July 20, 2008

Weekly Geeks #12

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I did intend to do Weekly Geeks last week but it slipped my mind. I will do the Geek thing this week though. Here are the rules:

1. In your blog, list any books you’ve read but haven’t reviewed yet. If you’re all caught up on reviews, maybe you could try this with whatever book(s) you finish this week.

2. Ask your readers to ask you questions about any of the books they want. In your comments, not in their blogs. Most likely, people who will ask you questions will be people who have read one of the books or know something about it because they want to read it.

3. Later, take whichever questions you like from your comments and use them in a post about each book. I’ll probably turn mine into a sort of interview-review. Link to each blogger next to that blogger’s question(s).

4. Visit other Weekly Geeks and ask them some questions!


I usually keep up with my reviews fairly well so I don't have a lot to choose from:

-False Colours by Georgette Heyer. I'm about to finish this one. It's a Regency romance.
-Mister Pip by Lloyd Jones. I haven't started this one but plan to have it finished by the end of the week.

Ask away!

***Note*** I've answered False Colours questions here.

12 comments :

  1. I love Georgette Heyer. Do you think she accurately portrays the era? What are you the happiest about that is taken for granted in the time period of the book that is no longer? (I admit, that sentence got a way from me a bit but I can't figure out how to word it any clearer. Which I probably should not admit.)

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  2. I'd love to know what you think of Mister Pip when you finish. I started it and found it a bit slow, so I'm wondering if I should give it another go.

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  3. Master Pip: The school teacher creates a divide between the children and the parents, do you feel that this divide is necessary? Also how do you feel about the ending?

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  4. I'm with the other Andi on this one - I keep reading reviews on Mister Pip and will be eager to hear if you like it or not.

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  5. What is your favorite Georgette Heyer? What is your favorite thing about her writing?

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  6. I've never read any Georgette Heyer. What's her speciality? What's the big attraction? Which one should I start with?

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  7. Ah... a Regency romance. So if I love Pride and Prejudice, will I love this book/author?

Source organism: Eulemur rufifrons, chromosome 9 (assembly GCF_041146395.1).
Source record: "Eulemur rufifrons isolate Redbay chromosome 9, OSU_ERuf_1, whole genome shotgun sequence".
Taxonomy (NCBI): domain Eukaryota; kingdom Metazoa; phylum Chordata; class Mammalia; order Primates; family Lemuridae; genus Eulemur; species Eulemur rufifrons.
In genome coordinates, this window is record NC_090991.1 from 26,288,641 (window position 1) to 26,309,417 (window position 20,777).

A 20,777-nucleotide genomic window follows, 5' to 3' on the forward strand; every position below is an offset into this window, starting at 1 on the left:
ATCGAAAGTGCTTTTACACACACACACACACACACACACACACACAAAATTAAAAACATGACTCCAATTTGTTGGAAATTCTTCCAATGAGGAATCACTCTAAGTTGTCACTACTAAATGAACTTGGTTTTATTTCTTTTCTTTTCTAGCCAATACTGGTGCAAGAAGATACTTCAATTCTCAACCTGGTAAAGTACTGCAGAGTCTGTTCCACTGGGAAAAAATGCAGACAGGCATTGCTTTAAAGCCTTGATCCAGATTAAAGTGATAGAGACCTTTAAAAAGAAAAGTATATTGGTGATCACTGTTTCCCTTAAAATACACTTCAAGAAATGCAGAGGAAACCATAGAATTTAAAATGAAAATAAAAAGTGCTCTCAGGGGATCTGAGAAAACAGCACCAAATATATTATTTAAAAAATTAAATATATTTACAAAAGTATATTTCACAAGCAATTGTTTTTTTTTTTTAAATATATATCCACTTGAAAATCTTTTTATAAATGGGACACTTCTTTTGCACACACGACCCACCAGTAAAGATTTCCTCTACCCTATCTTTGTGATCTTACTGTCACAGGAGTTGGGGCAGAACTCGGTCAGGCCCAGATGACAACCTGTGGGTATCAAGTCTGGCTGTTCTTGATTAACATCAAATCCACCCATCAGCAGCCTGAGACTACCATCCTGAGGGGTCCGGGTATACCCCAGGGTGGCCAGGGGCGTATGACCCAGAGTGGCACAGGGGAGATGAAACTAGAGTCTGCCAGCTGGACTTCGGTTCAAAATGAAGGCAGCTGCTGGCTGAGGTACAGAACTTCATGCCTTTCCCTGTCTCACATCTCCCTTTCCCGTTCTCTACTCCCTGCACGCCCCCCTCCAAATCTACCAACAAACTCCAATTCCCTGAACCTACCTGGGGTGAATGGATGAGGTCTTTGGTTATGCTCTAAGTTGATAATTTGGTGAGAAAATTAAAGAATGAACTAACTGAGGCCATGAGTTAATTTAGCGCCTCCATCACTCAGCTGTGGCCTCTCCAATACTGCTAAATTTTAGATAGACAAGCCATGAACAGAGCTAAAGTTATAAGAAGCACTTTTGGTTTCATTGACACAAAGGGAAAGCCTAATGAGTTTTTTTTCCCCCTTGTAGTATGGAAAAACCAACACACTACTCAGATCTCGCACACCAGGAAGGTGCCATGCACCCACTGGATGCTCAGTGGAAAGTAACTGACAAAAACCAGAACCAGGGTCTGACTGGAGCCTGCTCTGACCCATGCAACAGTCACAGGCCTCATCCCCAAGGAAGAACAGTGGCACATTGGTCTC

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  8. I read Mister Pip, but I never ended up writing about it in my blog. Maybe I'll come over and steal the questions you get about it. ;)

    I found Mister Pip heartbreaking in several ways. If you did, too, what was the most heartbreaking moment for you? Are you a big Great Expectations fan? I am, and I found myself enjoying most the scenes in which the teacher reads to the class and discusses the book with them. Have any book characters become almost real in your mind the way Pip becomes to the children? How do you feel about the idea that one could educate children just drawing from one text? Some homeschooled children are educated in a very similar way, using the Bible as a jumping off point for math, history, everything. Do you think the author was drawing comparisons?

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  9. Nothing left to ask. Just glad I stopped in as I hadn't heard of Mister Pip and would be really interested to read it. I'll be anxiously awaiting your review!

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  10. Only two unreviewed? Wow. I have no questions -- just wanted to say that I'm impressed!

    (Myself, I have only 75 to catch up on...)

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  11. Just to let you know I answered your question :)
    And here's mine:
    I love Mister Pip, but hate Great Expectations. If you've read Great Expectations, did Mister Pip change your opinion of it, or make you want to read it again?

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  12. I'm interested in the technique and art of storytelling itself so anything along that line would interest me. Such as the following for example:

    How was Point-of-View handled? Was there a single POV character or did it alternate among two or more. Was it always clear whose eyes and mind were filtering?

    How was language used to set tone and mood?

    Was the prose dense or spare? Were sentences generally simple or complex?

    How was metaphor used? Were associations fresh or did they tend toward cliche? Did they add to your understanding of the theme?

    What was the central or organizing theme?

    How does the title relate to the story? Was it fitting?
    >>>>
    BTW I'm hosting a book giveaway this week. Four copies of Still Summer by Jacquelyn Mitchard. Four chances to enter until Saturday 3PM PST.

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